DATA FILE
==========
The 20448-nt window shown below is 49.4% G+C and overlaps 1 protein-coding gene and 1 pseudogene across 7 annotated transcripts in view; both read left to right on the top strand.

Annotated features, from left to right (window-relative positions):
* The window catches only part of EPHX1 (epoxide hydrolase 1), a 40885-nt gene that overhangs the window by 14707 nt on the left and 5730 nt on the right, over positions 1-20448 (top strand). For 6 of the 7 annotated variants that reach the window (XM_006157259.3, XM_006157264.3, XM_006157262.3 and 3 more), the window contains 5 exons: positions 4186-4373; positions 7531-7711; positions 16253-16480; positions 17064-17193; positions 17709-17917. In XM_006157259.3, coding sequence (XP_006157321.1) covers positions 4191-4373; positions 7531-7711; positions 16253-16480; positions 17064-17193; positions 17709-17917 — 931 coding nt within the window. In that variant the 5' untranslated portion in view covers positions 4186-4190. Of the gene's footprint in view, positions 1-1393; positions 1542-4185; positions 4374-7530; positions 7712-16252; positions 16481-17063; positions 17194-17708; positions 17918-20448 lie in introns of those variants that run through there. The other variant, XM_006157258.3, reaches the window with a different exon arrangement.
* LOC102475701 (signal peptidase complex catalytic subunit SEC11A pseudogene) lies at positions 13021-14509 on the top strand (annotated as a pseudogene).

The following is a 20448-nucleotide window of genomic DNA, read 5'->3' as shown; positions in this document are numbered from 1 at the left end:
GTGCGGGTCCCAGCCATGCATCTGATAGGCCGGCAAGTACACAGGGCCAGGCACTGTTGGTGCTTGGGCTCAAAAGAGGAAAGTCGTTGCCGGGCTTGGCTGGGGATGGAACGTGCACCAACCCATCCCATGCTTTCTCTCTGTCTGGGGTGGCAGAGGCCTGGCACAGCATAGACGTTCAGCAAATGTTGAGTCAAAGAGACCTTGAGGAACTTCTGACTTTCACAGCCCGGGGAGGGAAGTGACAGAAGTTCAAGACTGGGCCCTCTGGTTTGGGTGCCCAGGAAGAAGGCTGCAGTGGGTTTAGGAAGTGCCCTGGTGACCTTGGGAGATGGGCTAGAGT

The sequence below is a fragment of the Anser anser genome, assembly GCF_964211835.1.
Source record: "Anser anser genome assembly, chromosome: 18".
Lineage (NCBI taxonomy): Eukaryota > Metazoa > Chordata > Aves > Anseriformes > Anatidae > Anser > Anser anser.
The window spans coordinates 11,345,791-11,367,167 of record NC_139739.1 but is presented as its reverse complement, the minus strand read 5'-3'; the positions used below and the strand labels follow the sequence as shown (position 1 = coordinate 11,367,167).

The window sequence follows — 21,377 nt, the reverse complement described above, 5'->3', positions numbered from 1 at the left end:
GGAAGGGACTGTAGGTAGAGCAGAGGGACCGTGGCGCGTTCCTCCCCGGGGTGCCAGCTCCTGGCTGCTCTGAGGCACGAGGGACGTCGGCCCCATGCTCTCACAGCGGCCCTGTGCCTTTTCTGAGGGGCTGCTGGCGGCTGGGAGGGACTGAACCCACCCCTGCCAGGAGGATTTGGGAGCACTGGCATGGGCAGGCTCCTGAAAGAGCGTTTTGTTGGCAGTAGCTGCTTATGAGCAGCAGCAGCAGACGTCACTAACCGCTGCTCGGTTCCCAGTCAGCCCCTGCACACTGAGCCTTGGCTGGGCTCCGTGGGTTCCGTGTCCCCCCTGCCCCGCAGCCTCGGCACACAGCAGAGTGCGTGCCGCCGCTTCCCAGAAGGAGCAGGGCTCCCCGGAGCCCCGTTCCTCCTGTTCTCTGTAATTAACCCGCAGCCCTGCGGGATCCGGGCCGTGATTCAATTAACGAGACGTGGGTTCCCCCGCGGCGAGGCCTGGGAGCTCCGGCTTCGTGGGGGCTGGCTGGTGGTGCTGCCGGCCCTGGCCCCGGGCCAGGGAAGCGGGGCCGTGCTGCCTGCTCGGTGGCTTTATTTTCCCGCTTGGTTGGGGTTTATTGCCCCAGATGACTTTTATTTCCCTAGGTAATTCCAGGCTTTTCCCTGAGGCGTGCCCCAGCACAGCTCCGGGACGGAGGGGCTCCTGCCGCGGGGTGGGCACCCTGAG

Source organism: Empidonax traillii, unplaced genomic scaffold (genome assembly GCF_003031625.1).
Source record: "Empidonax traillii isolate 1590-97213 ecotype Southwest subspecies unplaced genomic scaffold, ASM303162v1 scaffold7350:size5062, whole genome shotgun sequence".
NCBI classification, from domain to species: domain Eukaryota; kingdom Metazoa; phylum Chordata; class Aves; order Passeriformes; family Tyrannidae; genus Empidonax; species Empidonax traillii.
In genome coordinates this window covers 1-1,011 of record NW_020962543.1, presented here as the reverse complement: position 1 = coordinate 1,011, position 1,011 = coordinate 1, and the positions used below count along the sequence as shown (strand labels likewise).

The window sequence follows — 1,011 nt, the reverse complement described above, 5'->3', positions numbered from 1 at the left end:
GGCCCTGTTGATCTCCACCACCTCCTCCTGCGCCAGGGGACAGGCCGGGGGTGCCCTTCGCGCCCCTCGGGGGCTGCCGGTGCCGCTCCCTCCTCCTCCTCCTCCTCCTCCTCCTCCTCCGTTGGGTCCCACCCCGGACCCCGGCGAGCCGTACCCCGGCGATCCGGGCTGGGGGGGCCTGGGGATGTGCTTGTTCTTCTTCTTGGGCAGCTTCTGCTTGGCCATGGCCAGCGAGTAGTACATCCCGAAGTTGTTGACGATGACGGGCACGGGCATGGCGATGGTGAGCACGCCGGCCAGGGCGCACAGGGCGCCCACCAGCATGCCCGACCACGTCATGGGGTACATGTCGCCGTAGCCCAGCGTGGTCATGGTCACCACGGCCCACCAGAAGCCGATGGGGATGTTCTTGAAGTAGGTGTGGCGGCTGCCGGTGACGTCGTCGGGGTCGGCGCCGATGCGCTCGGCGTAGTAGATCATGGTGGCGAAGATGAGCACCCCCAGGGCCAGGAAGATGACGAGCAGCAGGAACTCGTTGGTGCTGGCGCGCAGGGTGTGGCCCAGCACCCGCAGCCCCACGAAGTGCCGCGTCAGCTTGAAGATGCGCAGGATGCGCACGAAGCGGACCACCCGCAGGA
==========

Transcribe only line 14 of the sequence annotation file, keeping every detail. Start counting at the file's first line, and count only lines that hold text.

Source record: "Empidonax traillii isolate 1590-97213 ecotype Southwest subspecies unplaced genomic scaffold, ASM303162v1 scaffold7350:size5062, whole genome shotgun sequence".